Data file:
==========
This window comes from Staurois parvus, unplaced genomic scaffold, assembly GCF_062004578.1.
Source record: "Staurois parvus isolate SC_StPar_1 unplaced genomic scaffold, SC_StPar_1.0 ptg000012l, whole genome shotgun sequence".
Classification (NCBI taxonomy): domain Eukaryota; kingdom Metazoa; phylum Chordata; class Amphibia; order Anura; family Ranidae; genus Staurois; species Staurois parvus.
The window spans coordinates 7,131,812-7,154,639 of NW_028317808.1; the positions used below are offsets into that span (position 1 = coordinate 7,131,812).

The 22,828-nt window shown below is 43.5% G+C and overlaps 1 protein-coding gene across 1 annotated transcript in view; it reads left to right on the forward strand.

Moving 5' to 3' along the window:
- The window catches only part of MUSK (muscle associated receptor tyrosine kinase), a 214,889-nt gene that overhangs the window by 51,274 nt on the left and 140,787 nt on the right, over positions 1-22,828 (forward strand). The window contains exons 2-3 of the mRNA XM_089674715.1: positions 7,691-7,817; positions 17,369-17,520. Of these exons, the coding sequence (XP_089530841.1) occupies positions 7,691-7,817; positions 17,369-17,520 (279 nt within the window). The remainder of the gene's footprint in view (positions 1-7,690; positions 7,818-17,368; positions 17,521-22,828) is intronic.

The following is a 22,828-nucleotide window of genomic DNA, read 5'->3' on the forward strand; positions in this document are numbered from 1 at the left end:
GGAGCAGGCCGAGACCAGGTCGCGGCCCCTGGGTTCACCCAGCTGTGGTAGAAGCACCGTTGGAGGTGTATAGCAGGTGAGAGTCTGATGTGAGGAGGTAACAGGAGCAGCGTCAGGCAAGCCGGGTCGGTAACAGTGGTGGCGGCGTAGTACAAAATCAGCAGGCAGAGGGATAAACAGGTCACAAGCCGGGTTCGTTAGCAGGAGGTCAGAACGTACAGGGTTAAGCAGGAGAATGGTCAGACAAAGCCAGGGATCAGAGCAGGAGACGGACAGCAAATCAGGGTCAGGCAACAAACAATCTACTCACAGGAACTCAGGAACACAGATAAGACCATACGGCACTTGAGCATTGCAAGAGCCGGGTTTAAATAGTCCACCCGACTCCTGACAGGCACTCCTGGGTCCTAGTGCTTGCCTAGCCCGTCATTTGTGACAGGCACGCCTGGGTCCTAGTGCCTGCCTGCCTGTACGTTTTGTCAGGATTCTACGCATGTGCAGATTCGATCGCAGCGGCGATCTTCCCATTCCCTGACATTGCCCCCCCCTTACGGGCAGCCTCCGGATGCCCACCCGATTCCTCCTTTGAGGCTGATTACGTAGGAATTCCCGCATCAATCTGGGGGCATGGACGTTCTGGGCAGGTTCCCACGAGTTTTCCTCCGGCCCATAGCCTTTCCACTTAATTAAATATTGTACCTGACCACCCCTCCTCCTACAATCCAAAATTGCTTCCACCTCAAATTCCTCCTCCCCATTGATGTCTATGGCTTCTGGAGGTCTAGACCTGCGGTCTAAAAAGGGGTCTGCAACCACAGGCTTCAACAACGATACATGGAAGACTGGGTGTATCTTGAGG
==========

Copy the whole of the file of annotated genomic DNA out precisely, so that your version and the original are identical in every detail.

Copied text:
This window comes from Staurois parvus, unplaced genomic scaffold, assembly GCF_062004578.1.
Source record: "Staurois parvus isolate SC_StPar_1 unplaced genomic scaffold, SC_StPar_1.0 ptg000012l, whole genome shotgun sequence".
Classification (NCBI taxonomy): domain Eukaryota; kingdom Metazoa; phylum Chordata; class Amphibia; order Anura; family Ranidae; genus Staurois; species Staurois parvus.
The window spans coordinates 7,131,812-7,154,639 of NW_028317808.1; the positions used below are offsets into that span (position 1 = coordinate 7,131,812).

The 22,828-nt window shown below is 43.5% G+C and overlaps 1 protein-coding gene across 1 annotated transcript in view; it reads left to right on the forward strand.

Moving 5' to 3' along the window:
- The window catches only part of MUSK (muscle associated receptor tyrosine kinase), a 214,889-nt gene that overhangs the window by 51,274 nt on the left and 140,787 nt on the right, over positions 1-22,828 (forward strand). The window contains exons 2-3 of the mRNA XM_089674715.1: positions 7,691-7,817; positions 17,369-17,520. Of these exons, the coding sequence (XP_089530841.1) occupies positions 7,691-7,817; positions 17,369-17,520 (279 nt within the window). The remainder of the gene's footprint in view (positions 1-7,690; positions 7,818-17,368; positions 17,521-22,828) is intronic.

The following is a 22,828-nucleotide window of genomic DNA, read 5'->3' on the forward strand; positions in this document are numbered from 1 at the left end:
GGAGCAGGCCGAGACCAGGTCGCGGCCCCTGGGTTCACCCAGCTGTGGTAGAAGCACCGTTGGAGGTGTATAGCAGGTGAGAGTCTGATGTGAGGAGGTAACAGGAGCAGCGTCAGGCAAGCCGGGTCGGTAACAGTGGTGGCGGCGTAGTACAAAATCAGCAGGCAGAGGGATAAACAGGTCACAAGCCGGGTTCGTTAGCAGGAGGTCAGAACGTACAGGGTTAAGCAGGAGAATGGTCAGACAAAGCCAGGGATCAGAGCAGGAGACGGACAGCAAATCAGGGTCAGGCAACAAACAATCTACTCACAGGAACTCAGGAACACAGATAAGACCATACGGCACTTGAGCATTGCAAGAGCCGGGTTTAAATAGTCCACCCGACTCCTGACAGGCACTCCTGGGTCCTAGTGCTTGCCTAGCCCGTCATTTGTGACAGGCACGCCTGGGTCCTAGTGCCTGCCTGCCTGTACGTTTTGTCAGGATTCTACGCATGTGCAGATTCGATCGCAGCGGCGATCTTCCCATTCCCTGACATTGCCCCCCCCTTACGGGCAGCCTCCGGATGCCCACCCGATTCCTCCTTTGAGGCTGATTACGTAGGAATTCCCGCATCAATCTGGGGGCATGGACGTTCTGGGCAGGTTCCCACGAGTTTTCCTCCGGCCCATAGCCTTTCCACTTAATTAAATATTGTACCTGACCACCCCTCCTCCTACAATCCAAAATTGCTTCCACCTCAAATTCCTCCTCCCCATTGATGTCTATGGCTTCTGGAGGTCTAGACCTGCGGTCTAAAAAGGGGTCTGCAACCACAGGCTTCAACAACGATACATGGAAGACTGGGTGTATCTTGAGG